Differences between Investing vs Trading
Differences between Investing vs Trading
This is an investment company based in Sweden whose history can be traced back to 1936. The founding members came from the Stenbeck, Klingspor and von Horn families.
The Kinnevik share price reflects, among other things, the current situation in the key markets where they invest. They include: Financial Services, Consumer Services, Healthcare Services and Technology, Media & Telecommunications. One of their aims is to invest in sustainable companies that add something positive to society while also providing value to their shareholders.
While their holdings in these areas vary over time, they typically hold large stakes in about 30 different companies at any given time. Geographically, Kinnevik tends to concentrate on the Nordic countries, although they also invest in American companies and may look at other markets in addition to these regions. Zalando SE, Tele2 and Millicom made up their three largest holdings as of 2019, while in early 2022 their listed portfolio composition had Tele2 as the largest stake-holding at 36%.
The Kinnevik share price was first listed in 1954, when it became a listed company and carried out a share issue to raise fresh capital. It remains a largely family-controlled business but you can find the current price of Kinnevik shares on the US100 Stockholm Stock Exchange.
This company’s B-shares are traded under the KINVb.ST ticker. Their historic price has fluctuated according to factors such as the exact shareholdings in their portfolio and the prevailing economic climate, as well as developments in areas like telecommunications and technology.
The Kinnevik share price reached new heights in 2020, rising from a value of below 100 SEK to over 400 SEK mainly thanks to the strong performance of the digital businesses it invests in. However, it fell back to some degree in late 2021.
The interim report produced by Kinnevik for the first six months of 2021 reported a total shareholder return of 138% in the previous year, with a five-year annualised return of 34%. This doesn’t simply relate to the increased Kinnevik share price, as it also includes the distribution of its stock in Zalando to shareholders.
This move followed on from their decision in 2019 to end annual dividends. Instead, the company now aims to achieve shareholder returns thanks to capital appreciation and pay extra dividends to its shareholders.
This adds an extra element to consider when deciding whether to invest directly or through trading. In addition, since Kinnevik invests in a variety of mainly digital businesses, some investors may consider that buying Kinnevik shares gives them the diversity they crave without looking for funds that contain this stock.
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* The spreads provided are a reflection of the time-weighted average. Though Skilling attempts to provide competitive spreads during all trading hours, clients should note that these may vary and are susceptible to underlying market conditions. The above is provided for indicative purposes only. Clients are advised to check important news announcements on our Economic Calendar, which may result in the widening of spreads, amongst other instances.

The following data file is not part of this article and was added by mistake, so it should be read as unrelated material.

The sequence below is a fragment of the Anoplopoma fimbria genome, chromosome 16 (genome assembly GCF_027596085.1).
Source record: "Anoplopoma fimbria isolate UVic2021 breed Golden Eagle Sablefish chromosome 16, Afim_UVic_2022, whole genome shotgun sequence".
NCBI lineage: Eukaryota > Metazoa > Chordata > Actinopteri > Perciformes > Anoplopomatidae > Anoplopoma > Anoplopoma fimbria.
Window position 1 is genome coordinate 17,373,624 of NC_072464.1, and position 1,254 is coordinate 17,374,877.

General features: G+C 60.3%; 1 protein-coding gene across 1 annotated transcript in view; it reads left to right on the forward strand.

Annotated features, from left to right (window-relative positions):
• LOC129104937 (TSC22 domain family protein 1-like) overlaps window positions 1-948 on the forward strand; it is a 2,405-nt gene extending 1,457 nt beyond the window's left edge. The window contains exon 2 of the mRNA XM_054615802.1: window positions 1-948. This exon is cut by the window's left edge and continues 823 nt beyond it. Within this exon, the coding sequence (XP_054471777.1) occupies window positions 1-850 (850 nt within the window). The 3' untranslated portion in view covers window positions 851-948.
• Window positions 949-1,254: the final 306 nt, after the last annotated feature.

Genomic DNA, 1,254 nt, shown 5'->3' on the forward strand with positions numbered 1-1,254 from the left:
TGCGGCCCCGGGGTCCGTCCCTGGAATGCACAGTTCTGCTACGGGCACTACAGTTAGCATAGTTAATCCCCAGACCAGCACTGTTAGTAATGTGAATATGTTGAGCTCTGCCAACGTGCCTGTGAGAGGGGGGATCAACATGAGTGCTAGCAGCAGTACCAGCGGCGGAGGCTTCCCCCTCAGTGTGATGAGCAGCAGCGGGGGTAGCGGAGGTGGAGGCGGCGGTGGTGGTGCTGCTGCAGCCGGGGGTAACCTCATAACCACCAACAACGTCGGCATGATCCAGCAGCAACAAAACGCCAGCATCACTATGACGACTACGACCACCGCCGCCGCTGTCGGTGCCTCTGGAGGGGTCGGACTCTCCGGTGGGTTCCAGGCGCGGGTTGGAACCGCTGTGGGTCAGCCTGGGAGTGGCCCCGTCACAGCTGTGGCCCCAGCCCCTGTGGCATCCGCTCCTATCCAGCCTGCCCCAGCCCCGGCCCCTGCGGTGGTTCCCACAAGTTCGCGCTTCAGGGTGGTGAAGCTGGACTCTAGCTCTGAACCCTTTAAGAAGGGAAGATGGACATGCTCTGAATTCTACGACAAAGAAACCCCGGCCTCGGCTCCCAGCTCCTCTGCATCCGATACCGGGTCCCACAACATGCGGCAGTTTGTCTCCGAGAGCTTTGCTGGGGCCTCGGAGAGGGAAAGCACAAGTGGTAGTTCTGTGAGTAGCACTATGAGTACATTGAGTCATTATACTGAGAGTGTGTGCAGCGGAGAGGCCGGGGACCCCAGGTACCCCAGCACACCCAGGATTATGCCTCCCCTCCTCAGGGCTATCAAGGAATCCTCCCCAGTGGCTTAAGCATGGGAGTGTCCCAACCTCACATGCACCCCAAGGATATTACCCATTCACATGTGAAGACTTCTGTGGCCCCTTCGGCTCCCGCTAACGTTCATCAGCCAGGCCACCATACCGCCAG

The above spreads are applicable under normal trading conditions. Skilling has the right to amend the above spreads according to market conditions as per the 'Terms and Conditions'.
Are Kinnevik shares a good investment?
Kinnevik's share price has been on a roller coaster ride in recent years, but the trend has been upward overall. However, Kinnevik's long-term track record is strong, and the company's exposure to the growing technology sector could make it a good choice for growth-oriented investors. Kinnevik is also paying a healthy dividend yield of 4.3%, which could make it attractive to income investors. Overall, Kinnevik is a risky but potentially rewarding investment.
Who owns most Kinnevik shares?
Kinnevik's shares are widely held, with no single shareholder owning a controlling stake. The top 10 shareholders, which include Kinnevik's founders as well as institutional investors, own just over 50% of the company. This dispersed ownership structure makes Kinnevik less vulnerable to a takeover, and gives individual investors a chance to play a role in shaping the company's future.
Do Kinnevik shares pay dividends?
Kinnevik does not currently pay dividends on its shares. However, the company has a history of paying out special dividends to shareholders. For example, in 2017 Kinnevik paid out a special dividend of SEK 6.50 per share.
Kinnevik's board of directors will decide each year whether or not to pay a dividend, and if so, how much. Kinnevik has a long-term goal of paying out at least 50% of its net income as dividends. This means that Kinnevik is likely to start paying regular dividends in the future as the company continues to grow and generate more income. Kinnevik's dividend policy is therefore something that investors should keep an eye on.
Why Trade [[data.name]]
Make the most of price fluctuations - no matter what direction the price swings and without capital restrictions that come with buying the underlying asset.